Slate ran an article by Billy Collins on e. e. cummings, asking "Is That A Poem?" I'm of two minds about Cummings. Some of his poems have been important to me forever, but I don't feel much need to reread them, the way I feel the need to reread, for example, Thirteen Ways of Looking at a Blackbird every so often. Sounds like Steven Schroeder is of like mind on that point - we agree there's something in Cummings worth not forgetting. Thanks to Jilly Dybka at Poetry Hut for highlighting this (and a hundred other things I'd otherwise have missed).
Wil Wheaton is out of the tournament, but I expect a good story when he gets his hands on a computer that works.
Over in The Poetic Life, a reader posits the ultimate unspoken sentiment: "Perhaps writer's block is simply a state where one has nothing to say. In which case, silence is the most useful thing. Elizabeth Lund evokes a preening peacock in reply.
If you get the impression I'm all over the place today, it's because I am. I've taken on a task that elevates my seriousness about this writing business. It's occupying the vast majority of the operational fraction of my brain, and no, I'm not ready to tell you about it.
Friday, April 22, 2005
Ninety-nine percent of the people who do actual work and make actual contributions to the world never get that out-of-the-blue atta-boy.
So I should give back: excuse me, aren’t you that firefighter? That emergency room nurse or admitting clerk? That policeman, that Reservist, that underpaid librarian, that park worker who picks up the stuff people throw in the creek, the guy who wipes the tables clean in the food court so I don’t have to put my elbows in someone else’s ketchup? Aren’t you that systems tech who makes sure my favorite website comes up every day when I want, the UPS driver who gets my stuff to my door and rings the bell, the gaffer who plugged in the cords so they could shoot that scene in the movie I want to see, the board operator at the radio station who sent the signal to the bird, the fellow behind the console in the theater who brought the spotlight up with practiced ease so the audience knew the show was starting? Excuse me, aren’t you that person who delivers the paper every morning?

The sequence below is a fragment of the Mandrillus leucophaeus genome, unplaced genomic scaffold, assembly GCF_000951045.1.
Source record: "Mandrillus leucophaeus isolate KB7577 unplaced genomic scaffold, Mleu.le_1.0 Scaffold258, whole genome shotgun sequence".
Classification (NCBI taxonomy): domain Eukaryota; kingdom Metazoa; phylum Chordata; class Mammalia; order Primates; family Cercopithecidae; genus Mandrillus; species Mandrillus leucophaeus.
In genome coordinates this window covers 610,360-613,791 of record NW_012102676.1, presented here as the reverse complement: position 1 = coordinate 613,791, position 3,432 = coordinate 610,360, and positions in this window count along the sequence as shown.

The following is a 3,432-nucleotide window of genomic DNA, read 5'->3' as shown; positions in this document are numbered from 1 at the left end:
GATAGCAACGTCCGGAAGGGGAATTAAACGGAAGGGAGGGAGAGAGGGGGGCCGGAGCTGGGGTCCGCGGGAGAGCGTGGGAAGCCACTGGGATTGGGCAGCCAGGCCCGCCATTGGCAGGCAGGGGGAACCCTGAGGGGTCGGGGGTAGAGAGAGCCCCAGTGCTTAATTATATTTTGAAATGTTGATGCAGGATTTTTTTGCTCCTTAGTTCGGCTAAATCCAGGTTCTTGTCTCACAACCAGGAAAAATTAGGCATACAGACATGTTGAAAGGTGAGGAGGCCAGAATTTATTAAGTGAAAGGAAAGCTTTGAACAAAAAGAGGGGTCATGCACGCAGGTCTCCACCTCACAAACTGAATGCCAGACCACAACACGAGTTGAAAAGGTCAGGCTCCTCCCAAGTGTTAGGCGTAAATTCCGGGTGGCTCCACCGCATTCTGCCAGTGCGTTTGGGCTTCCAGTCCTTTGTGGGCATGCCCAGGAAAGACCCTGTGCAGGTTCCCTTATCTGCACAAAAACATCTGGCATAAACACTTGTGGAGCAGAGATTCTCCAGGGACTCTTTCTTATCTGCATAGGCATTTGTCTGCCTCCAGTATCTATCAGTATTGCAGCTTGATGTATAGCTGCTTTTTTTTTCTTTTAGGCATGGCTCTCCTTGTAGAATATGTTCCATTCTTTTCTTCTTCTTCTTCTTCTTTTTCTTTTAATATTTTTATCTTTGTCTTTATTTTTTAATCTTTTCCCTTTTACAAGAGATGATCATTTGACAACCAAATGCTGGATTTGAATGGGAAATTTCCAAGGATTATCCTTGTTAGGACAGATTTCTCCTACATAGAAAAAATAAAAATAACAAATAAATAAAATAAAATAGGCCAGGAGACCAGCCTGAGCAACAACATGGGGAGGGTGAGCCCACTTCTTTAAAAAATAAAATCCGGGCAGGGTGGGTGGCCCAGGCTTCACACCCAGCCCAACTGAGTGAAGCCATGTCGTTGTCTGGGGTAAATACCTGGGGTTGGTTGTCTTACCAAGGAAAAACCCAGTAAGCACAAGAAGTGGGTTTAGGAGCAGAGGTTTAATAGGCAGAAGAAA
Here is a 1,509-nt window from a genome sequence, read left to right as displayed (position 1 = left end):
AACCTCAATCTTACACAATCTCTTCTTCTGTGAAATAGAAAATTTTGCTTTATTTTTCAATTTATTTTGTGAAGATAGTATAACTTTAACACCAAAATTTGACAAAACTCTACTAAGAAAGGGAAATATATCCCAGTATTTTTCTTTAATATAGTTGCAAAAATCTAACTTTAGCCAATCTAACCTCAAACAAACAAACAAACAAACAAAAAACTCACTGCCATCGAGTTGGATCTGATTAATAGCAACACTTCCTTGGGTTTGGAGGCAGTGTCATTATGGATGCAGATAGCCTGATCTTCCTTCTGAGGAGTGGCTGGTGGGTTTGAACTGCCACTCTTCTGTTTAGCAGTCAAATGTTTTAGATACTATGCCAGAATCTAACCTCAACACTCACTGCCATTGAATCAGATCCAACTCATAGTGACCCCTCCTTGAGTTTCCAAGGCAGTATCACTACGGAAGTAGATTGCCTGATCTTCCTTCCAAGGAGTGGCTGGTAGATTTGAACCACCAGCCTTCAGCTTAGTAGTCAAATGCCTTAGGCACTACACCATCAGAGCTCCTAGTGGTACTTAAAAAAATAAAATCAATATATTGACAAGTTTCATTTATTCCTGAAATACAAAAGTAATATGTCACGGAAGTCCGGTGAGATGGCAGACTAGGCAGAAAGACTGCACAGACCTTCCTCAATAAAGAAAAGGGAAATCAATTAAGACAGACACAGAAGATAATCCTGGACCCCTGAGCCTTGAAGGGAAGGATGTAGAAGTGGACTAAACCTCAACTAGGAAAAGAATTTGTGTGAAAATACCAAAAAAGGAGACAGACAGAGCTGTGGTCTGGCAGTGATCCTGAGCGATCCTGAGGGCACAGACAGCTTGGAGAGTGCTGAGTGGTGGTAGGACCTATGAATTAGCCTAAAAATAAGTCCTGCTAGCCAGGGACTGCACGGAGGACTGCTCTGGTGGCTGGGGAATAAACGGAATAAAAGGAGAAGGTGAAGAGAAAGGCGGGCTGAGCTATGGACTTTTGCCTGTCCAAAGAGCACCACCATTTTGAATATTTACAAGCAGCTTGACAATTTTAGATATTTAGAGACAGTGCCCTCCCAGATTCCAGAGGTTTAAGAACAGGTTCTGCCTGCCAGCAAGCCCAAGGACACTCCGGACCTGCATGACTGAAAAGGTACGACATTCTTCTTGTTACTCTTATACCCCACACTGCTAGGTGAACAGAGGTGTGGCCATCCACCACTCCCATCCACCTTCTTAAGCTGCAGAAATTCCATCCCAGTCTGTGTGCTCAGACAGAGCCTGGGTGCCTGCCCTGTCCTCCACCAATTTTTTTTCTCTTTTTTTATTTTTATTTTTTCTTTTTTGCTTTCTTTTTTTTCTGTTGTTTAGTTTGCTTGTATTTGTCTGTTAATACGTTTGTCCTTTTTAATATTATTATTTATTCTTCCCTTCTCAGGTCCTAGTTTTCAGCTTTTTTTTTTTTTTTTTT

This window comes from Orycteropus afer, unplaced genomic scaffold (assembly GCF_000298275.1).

Not a bad idea. Yesterday, after my final scheduled grade-school poetry workshop for the month, a number of students asked me for my autograph, though I'm clearly not someone they know or follow or read about in the papers. Which leads me to think the failure to appreciate thanksworthy tasks is a learned behavior.
Hmm. I just felt a crack form in my April writer's block.
Tuesday, April 19, 2005
I had the most completely enjoyable and uplifting experience with these kids today. Sixth and surrounding grades are a great target because students are old enough to have some great creative moments, but haven't yet "learned" to hate poetry. If I can make it fun for them before it somehow becomes a chore, we may be on our way to expanding the future audience of poetry.
My goal whenever I do a class is to reach one student and leave them interested in writing and reading poetry after I leave. Imagine my glee when, as I was packing up, the principal stopped by and mentioned to me that a few students were actually discussing poetry at lunch. I could not possibly have asked for better.
But my goodness I'm pooped.
Here are some of the other poems I used in the workshop (other than the Malam poem I referenced below). I'm curious what other teaching poets think of these choices for this age group.
"How To Eat A Poem", Eve Merriam
"Steam Shovel", by Charles Malam